When I decided to move to New York City it seemed vague enough to be glamorous. I know very little of New York as a story. Knowing the nuances of a place shares the same empty drawer in my mind as “current events” and “pop culture.” I know New York is the hero, a place that many people covet, but I wasn’t sure exactly why. I had spent the last year-and-a-half in Denver and even though my roommate and I often joked that Denver was the emotional desert of our lives, I felt like my decision to leave and departure was too unceremonious to be real. Within four days, I finished my last day of work, packed up my life into three suitcases and a carry on and found myself in city I had only visited once for less than a week. And when I had visited, I hadn’t fallen in love with the city. In many ways, people were more excited about my moving than I was. It didn’t feel like I was going to a place, but rather that I was running away from Colorado.
I am constantly fighting my inner hermit and spent my time in Denver forcing myself to participate in things outside my comfort zone because I thought (still think) I can train myself to be more outgoing. I am not a very adventurous person, New York was just another one of these tests.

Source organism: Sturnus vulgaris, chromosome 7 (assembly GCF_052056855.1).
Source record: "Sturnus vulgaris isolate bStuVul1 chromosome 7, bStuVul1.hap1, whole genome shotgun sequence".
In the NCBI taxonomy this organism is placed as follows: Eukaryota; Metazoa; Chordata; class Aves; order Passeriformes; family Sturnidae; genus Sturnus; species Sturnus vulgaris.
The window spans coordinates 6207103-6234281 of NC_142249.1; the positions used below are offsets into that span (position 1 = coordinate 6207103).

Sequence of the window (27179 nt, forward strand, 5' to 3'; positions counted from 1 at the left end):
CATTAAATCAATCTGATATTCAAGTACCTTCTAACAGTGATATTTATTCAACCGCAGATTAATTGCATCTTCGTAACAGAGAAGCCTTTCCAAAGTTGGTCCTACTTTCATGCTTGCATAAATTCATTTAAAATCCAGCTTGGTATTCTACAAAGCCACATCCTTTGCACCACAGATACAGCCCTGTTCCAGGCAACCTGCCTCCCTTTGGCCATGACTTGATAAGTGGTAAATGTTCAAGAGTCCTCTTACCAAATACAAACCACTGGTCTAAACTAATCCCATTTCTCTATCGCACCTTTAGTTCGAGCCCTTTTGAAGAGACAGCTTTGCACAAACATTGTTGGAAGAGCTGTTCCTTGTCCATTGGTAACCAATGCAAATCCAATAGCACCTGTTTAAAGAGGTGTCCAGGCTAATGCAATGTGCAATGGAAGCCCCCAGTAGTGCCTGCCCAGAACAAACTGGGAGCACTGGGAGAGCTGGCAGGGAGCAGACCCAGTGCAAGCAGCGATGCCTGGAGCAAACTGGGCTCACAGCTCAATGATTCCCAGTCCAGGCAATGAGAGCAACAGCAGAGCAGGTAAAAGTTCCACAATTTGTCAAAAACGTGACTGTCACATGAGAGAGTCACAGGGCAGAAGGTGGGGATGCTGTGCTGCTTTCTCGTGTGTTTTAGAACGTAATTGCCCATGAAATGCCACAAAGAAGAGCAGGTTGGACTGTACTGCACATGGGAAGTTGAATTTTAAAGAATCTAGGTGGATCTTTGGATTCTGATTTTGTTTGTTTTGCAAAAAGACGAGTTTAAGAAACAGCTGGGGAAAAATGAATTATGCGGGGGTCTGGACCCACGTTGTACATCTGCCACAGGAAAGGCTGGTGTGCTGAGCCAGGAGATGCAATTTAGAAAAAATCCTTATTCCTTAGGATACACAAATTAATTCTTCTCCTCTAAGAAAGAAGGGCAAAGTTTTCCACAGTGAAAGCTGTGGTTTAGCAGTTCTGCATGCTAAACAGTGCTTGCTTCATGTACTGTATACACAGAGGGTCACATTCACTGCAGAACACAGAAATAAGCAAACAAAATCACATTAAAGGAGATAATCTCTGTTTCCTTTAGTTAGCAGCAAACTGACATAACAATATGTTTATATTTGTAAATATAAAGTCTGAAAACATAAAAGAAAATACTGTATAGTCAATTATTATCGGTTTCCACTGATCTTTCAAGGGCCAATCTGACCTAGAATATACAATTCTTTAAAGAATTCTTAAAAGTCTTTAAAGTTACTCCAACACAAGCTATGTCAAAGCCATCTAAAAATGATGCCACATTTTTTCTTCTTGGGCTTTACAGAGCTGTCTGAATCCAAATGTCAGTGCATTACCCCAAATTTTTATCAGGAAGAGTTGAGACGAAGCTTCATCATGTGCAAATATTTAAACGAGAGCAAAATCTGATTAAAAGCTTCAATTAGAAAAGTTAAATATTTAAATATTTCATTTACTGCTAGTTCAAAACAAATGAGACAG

Why am I always testing myself? I feel like I had only gotten better at convincing myself to go somewhere but I never got better at what I should do when I actually get there. For instance, in Denver my office was in one of those hip co-working spaces whose open floor plan and modern, industrial design made it the perfect location for events, which it hosted almost weekly. This could be anything from entrepreneurship forums, to art exhibitions, to Colorado’s bread-and-butter: action sports events. I always convinced myself to go, to meet people, to have fun, but whenever I walked through the mingling groups I seized up with anxiety. Instead of starting up conversation with someone new, I walked with fake purpose so that people wouldn’t think I was alone, just between places I needed to be. Or I’d stand by the wall mentally berating myself until I was shamed into trying again.
At one point during the night when the hostess saw me and asked with concern: “Why are you sitting alone in the dark?” To me, I was taking a peaceful break from the pressure of socializing, but she made me aware of how I really looked: I was sitting in the middle of an absurdly long couch in the empty café area that had been cleared of all the other furniture, lit only by the two openings on the far wall where my room adjoined the event’s space. To her I was depressing.